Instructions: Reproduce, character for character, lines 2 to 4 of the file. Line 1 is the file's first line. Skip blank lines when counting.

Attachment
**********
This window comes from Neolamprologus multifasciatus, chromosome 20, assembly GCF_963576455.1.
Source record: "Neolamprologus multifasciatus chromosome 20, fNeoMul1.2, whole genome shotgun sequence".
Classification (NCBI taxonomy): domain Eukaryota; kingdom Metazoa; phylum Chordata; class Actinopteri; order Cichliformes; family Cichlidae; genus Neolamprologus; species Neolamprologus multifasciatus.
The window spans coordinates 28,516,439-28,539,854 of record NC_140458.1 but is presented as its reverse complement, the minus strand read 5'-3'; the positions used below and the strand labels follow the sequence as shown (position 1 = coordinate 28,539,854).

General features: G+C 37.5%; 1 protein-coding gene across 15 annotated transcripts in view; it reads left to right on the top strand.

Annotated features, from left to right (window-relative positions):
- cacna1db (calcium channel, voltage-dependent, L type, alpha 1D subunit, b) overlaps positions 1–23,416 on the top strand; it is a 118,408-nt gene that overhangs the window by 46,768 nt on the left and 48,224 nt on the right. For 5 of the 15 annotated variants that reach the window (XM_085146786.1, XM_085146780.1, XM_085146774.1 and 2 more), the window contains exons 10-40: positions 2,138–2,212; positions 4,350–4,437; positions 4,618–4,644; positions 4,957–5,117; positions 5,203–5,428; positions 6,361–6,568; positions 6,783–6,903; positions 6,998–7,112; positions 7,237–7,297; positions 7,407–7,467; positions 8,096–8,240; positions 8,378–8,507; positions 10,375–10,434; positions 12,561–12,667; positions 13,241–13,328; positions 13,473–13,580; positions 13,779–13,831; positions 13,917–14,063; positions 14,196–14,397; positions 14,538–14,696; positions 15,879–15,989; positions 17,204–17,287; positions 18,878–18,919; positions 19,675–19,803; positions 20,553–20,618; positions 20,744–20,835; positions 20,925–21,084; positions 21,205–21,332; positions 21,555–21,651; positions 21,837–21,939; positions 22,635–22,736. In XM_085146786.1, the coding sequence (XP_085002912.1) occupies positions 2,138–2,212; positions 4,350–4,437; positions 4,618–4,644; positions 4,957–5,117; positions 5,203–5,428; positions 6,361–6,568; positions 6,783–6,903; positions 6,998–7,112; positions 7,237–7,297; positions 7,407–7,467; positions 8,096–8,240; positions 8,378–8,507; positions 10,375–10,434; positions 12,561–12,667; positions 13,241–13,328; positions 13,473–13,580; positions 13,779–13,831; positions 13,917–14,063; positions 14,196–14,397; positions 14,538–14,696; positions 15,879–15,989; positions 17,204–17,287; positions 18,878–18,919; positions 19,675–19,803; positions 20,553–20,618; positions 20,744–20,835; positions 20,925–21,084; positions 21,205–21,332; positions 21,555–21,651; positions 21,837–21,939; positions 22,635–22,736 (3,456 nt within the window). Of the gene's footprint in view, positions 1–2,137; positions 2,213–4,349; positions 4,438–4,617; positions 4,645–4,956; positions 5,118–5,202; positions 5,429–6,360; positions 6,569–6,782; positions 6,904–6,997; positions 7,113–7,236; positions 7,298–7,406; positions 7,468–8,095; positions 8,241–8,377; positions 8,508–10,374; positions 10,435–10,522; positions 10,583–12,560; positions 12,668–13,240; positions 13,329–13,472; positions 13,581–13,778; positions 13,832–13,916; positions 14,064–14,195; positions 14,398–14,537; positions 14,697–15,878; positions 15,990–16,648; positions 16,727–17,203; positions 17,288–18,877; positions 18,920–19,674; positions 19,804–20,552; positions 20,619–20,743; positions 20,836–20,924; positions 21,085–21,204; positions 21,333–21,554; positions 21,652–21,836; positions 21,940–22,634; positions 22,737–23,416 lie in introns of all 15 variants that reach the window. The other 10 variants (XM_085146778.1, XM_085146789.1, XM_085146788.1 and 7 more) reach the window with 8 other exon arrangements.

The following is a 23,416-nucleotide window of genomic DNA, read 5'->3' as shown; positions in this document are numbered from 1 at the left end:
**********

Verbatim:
Source record: "Neolamprologus multifasciatus chromosome 20, fNeoMul1.2, whole genome shotgun sequence".
Classification (NCBI taxonomy): domain Eukaryota; kingdom Metazoa; phylum Chordata; class Actinopteri; order Cichliformes; family Cichlidae; genus Neolamprologus; species Neolamprologus multifasciatus.
The window spans coordinates 28,516,439-28,539,854 of record NC_140458.1 but is presented as its reverse complement, the minus strand read 5'-3'; the positions used below and the strand labels follow the sequence as shown (position 1 = coordinate 28,539,854).